0.49 0.15 Low (skipping=high, playrate transition=high, rewatch=low, slow watching=high, checkback reference=high, clear concept=low)
2. Next Click
Prediction A)Raw Clicks 0.68
0.57 - SeekFw (playratetransition=low, skipping=low, fast watching=high, clearconcept=low)
SeekBw (checkbackreference=high, rewatch=low, playratetransition=low, propSeekBw, clearconcept=high)
Vectors 0.66
0.54 - Ratechangefast (playratetransition=high, rewatch=low, checkbackreference=low)
Ratechangeslow (playratetransition=high, clearconcept=high)
3. In-video
Prediction A)Raw Clicks 0.90
0.69 0.19 Non dropouts (skipping=low, clearconcept=high, slow watching=high, Checkbackreference=low, rewatch=high, engagementfromStart=low, engagementlastClick=high)
Vectors 0.90
0.70 0.15 Dropouts (skipping=high, clearconcept=low, slow watching=low, engagementfromStart=high, rewatch=low, engagementlastClick=low, checkbackreference=high)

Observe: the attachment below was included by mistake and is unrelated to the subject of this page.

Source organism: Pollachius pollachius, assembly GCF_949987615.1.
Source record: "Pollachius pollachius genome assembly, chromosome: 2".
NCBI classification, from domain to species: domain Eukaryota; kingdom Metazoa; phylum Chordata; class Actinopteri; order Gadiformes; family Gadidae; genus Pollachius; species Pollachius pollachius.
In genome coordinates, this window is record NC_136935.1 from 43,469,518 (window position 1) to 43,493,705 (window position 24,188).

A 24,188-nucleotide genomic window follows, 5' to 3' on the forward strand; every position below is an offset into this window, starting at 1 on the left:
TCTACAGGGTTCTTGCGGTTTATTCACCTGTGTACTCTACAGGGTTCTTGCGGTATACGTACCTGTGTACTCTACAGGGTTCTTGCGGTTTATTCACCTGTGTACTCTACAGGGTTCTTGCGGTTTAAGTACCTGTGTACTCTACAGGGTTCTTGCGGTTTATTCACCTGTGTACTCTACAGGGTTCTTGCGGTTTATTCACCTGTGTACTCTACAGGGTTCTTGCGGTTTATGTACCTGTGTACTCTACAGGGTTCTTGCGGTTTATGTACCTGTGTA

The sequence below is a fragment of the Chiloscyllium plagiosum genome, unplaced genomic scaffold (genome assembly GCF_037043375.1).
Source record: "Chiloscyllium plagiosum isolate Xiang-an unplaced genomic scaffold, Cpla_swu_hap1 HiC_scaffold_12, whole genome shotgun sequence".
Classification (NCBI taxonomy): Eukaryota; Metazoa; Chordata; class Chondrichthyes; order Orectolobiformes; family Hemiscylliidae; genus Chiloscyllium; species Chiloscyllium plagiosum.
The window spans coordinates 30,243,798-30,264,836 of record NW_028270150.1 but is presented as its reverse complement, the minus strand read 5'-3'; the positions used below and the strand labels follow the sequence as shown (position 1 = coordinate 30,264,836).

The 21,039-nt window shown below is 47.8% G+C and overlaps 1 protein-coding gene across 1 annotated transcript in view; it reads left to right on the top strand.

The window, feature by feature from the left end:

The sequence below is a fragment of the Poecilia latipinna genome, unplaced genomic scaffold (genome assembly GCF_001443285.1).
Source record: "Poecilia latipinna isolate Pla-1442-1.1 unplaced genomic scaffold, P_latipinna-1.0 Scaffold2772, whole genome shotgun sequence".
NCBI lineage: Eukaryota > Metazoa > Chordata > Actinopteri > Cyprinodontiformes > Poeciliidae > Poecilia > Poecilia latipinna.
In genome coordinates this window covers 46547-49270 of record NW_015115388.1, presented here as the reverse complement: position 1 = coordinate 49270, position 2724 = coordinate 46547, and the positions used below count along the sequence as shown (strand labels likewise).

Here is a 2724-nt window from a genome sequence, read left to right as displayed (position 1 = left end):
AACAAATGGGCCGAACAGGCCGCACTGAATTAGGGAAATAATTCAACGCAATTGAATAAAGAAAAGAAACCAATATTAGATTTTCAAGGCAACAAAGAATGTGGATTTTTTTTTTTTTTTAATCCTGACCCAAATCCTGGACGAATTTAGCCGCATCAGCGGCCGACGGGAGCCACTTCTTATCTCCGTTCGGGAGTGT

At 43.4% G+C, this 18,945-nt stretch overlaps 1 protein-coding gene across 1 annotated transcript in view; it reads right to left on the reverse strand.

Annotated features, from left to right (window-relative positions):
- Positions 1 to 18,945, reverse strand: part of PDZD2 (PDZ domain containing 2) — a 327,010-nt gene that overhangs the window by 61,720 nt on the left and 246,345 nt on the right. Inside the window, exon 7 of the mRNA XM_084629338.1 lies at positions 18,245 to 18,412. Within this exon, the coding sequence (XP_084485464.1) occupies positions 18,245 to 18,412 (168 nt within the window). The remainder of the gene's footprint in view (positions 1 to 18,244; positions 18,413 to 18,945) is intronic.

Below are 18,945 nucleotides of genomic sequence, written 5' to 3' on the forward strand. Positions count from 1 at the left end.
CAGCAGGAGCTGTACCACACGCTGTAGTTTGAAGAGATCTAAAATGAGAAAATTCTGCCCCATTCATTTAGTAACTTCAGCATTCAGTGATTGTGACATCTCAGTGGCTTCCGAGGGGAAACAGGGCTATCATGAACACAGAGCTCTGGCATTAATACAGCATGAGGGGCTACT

4. Complete
Course dropout
Prediction Operationalized trajectories 0.80
0.57 0.143 Non dropouts (trajectory_IPI=H H H H, trajectory_eng=H H H VL H, trajectory_vpp=H H H L H)
Dropouts (trajectory_IPI=H H VL VL VL, trajectory_eng=H L H L L, trajectory_vpp=H H H H VL)
Table 2: Performance metrics for machine learning experiments. Random baseline performance is 0.5
Figure 3: Example depicting how different operationalized trajectories of students are formed

4.2 Results

Results of the four machine learning experiments, along with the most representative (weighted) features that characterize classes, are reported in table 2. There are two important positives here: a)The summarized behavioral action vectors from level 2 are able to achieve nearly similar values of accuracy and kappa when compared to the raw level clicks. This means that we can reason different meaningful video viewing behaviors of students without getting our hands dirty in examining noisy and continually occurring raw clicks, b)Our metric of interest, i.e the false negative rate111False negative rate of 0.x means that we correctly identify (100-(100*0.x))% of dropouts is lower for Case 1.B and Case 3.B, as compared to Case 1.A and Case 3.A, which shows the effectiveness of the clickstream summarization approach (level 2) in pre-deciphering the fate of students to some extent.